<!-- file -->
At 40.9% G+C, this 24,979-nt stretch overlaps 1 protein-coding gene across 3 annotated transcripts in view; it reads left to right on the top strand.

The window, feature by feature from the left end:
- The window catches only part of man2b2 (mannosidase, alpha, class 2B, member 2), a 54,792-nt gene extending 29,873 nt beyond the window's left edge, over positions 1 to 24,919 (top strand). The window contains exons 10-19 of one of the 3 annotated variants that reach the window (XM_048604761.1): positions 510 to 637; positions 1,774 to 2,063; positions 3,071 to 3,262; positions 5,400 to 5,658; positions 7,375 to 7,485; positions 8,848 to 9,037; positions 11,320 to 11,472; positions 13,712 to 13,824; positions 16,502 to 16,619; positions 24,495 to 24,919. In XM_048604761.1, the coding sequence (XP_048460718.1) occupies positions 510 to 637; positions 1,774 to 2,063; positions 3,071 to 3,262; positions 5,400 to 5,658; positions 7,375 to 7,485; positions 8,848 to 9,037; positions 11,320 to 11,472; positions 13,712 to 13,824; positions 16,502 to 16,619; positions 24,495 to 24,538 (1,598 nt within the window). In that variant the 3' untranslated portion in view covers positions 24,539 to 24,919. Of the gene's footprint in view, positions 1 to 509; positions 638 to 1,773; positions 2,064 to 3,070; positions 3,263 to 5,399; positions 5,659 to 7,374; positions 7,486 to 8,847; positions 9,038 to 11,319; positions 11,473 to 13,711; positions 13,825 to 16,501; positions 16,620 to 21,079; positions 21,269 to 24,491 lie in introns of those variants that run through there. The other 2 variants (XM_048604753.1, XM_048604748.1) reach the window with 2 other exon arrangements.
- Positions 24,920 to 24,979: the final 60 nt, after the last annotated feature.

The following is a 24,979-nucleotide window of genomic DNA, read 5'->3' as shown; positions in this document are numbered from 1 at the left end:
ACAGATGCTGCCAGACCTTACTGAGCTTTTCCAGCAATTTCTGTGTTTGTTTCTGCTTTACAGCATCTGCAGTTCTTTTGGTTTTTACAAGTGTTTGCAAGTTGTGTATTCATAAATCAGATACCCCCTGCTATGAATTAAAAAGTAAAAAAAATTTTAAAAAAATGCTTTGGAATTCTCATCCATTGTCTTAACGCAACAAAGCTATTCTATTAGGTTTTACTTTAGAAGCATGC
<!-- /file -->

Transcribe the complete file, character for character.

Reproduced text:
At 40.9% G+C, this 24,979-nt stretch overlaps 1 protein-coding gene across 3 annotated transcripts in view; it reads left to right on the top strand.

The window, feature by feature from the left end:
- The window catches only part of man2b2 (mannosidase, alpha, class 2B, member 2), a 54,792-nt gene extending 29,873 nt beyond the window's left edge, over positions 1 to 24,919 (top strand). The window contains exons 10-19 of one of the 3 annotated variants that reach the window (XM_048604761.1): positions 510 to 637; positions 1,774 to 2,063; positions 3,071 to 3,262; positions 5,400 to 5,658; positions 7,375 to 7,485; positions 8,848 to 9,037; positions 11,320 to 11,472; positions 13,712 to 13,824; positions 16,502 to 16,619; positions 24,495 to 24,919. In XM_048604761.1, the coding sequence (XP_048460718.1) occupies positions 510 to 637; positions 1,774 to 2,063; positions 3,071 to 3,262; positions 5,400 to 5,658; positions 7,375 to 7,485; positions 8,848 to 9,037; positions 11,320 to 11,472; positions 13,712 to 13,824; positions 16,502 to 16,619; positions 24,495 to 24,538 (1,598 nt within the window). In that variant the 3' untranslated portion in view covers positions 24,539 to 24,919. Of the gene's footprint in view, positions 1 to 509; positions 638 to 1,773; positions 2,064 to 3,070; positions 3,263 to 5,399; positions 5,659 to 7,374; positions 7,486 to 8,847; positions 9,038 to 11,319; positions 11,473 to 13,711; positions 13,825 to 16,501; positions 16,620 to 21,079; positions 21,269 to 24,491 lie in introns of those variants that run through there. The other 2 variants (XM_048604753.1, XM_048604748.1) reach the window with 2 other exon arrangements.
- Positions 24,920 to 24,979: the final 60 nt, after the last annotated feature.

The following is a 24,979-nucleotide window of genomic DNA, read 5'->3' as shown; positions in this document are numbered from 1 at the left end:
ACAGATGCTGCCAGACCTTACTGAGCTTTTCCAGCAATTTCTGTGTTTGTTTCTGCTTTACAGCATCTGCAGTTCTTTTGGTTTTTACAAGTGTTTGCAAGTTGTGTATTCATAAATCAGATACCCCCTGCTATGAATTAAAAAGTAAAAAAAATTTTAAAAAAATGCTTTGGAATTCTCATCCATTGTCTTAACGCAACAAAGCTATTCTATTAGGTTTTACTTTAGAAGCATGC